want to be able to do, such as squaring the value to get $x^{4n}-2x^{2n}+1$,
or differentiating it to get $2nx^{2n-1}$. Expressions of this sort
arise frequently in practice, for example in the analysis of algorithms,
and it is very difficult to work with them effectively in current computer
algebra systems.
We consider the case where multivariate polynomials can have exponents
which are themselves integer-valued multivariate polynomials, and we present
algorithms to compute their GCD and factorization. The algorithms fall into
two families: algebraic extension methods and interpolation methods.
The first family of algorithms uses the algebraic independence of $x$, $x^n$,
$x^{n^2}$, $x^{nm}, etc, to solve related problems with more indeterminates.
Some subtlety is needed to avoid problems with fixed divisors of the exponent
polynomials. The second family of algorithms uses evaluation and interpolation
of the exponent polynomials. While these methods can run into unlucky
evaluation points, in many cases they can be more appealing. Additionally,
we also treat the case of symbolic exponents on rational coefficients
(e.g. $4^{n^2+n}-81$) and show how to avoid integer factorization.
Computer algebra
symbolic computation
factorization
gcd
symbolic exponents
1-20
Regular Paper
Stephen M.
Watt
Stephen M. Watt
10.4230/DagSemProc.06271.15
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Using fast matrix multiplication to solve structured linear systems
Structured linear algebra techniques are a versatile set of tools;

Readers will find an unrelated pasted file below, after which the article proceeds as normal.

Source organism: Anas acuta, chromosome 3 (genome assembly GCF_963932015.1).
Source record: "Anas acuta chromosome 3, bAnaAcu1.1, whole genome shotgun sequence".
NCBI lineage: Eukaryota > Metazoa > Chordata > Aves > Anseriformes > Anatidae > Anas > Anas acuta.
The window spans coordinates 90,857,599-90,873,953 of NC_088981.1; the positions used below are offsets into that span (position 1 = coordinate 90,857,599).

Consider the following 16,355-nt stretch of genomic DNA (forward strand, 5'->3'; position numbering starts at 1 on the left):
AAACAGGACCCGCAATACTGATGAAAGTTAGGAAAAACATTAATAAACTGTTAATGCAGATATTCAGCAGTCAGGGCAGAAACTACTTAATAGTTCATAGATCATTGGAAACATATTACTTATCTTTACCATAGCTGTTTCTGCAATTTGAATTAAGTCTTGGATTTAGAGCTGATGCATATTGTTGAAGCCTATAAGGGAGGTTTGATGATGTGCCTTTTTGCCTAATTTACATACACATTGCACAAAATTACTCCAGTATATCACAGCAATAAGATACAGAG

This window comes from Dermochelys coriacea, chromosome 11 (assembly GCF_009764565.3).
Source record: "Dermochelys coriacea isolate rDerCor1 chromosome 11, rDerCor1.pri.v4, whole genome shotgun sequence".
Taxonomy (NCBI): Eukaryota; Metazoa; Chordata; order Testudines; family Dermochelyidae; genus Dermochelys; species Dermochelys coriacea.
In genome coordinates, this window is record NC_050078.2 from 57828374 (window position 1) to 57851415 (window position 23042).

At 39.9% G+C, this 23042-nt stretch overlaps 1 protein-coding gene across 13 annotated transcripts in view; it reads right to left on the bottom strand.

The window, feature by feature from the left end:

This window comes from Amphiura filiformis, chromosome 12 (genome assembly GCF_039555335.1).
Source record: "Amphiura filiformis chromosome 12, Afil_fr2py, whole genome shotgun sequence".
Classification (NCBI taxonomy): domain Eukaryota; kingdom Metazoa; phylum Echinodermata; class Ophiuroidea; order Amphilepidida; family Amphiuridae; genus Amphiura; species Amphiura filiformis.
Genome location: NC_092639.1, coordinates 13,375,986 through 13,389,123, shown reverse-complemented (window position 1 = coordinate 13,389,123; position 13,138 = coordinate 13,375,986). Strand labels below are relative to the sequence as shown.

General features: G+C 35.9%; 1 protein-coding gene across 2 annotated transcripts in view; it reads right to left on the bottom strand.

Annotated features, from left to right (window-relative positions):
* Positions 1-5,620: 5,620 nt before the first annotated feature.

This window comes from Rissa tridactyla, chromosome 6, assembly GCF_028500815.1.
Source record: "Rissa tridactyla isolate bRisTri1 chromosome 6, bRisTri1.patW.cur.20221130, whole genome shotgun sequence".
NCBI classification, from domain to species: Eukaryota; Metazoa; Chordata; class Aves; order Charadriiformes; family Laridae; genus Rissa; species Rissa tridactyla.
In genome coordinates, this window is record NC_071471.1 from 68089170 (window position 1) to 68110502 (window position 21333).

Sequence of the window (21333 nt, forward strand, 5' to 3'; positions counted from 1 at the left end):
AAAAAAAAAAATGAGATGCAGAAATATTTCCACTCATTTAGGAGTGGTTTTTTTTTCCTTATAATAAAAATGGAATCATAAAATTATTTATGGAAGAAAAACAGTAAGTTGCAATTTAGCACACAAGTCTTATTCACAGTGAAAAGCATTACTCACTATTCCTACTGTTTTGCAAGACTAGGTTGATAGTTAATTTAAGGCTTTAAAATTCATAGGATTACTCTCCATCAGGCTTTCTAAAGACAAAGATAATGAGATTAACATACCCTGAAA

they enable one to deal at once with various types of matrices, with
features such as Toeplitz-, Hankel-, Vandermonde- or Cauchy-likeness.
Following Kailath, Kung and Morf (1979), the usual way of measuring to
what extent a matrix possesses one such structure is through its
displacement rank, that is, the rank of its image through a suitable
displacement operator. Then, for the families of matrices given above,
the results of Bitmead-Anderson, Morf, Kaltofen, Gohberg-Olshevsky,
Pan (among others) provide algorithm of complexity $O(alpha^2 n)$, up
to logarithmic factors, where $n$ is the matrix size and $alpha$ its
displacement rank.
We show that for Toeplitz- Vandermonde-like matrices, this cost can be
reduced to $O(alpha^(omega-1) n)$, where $omega$ is an exponent for
linear algebra. We present consequences for Hermite-Pad'e approximation
and bivariate interpolation.
Structured matrices
matrix multiplication
Hermite-Pade
bivariate interpolation
1-5
Regular Paper
Eric
Schost
Eric Schost
Alin
Bostan
Alin Bostan
Claude-Pierre
Jeannerod
Claude-Pierre Jeannerod
10.4230/DagSemProc.06271.16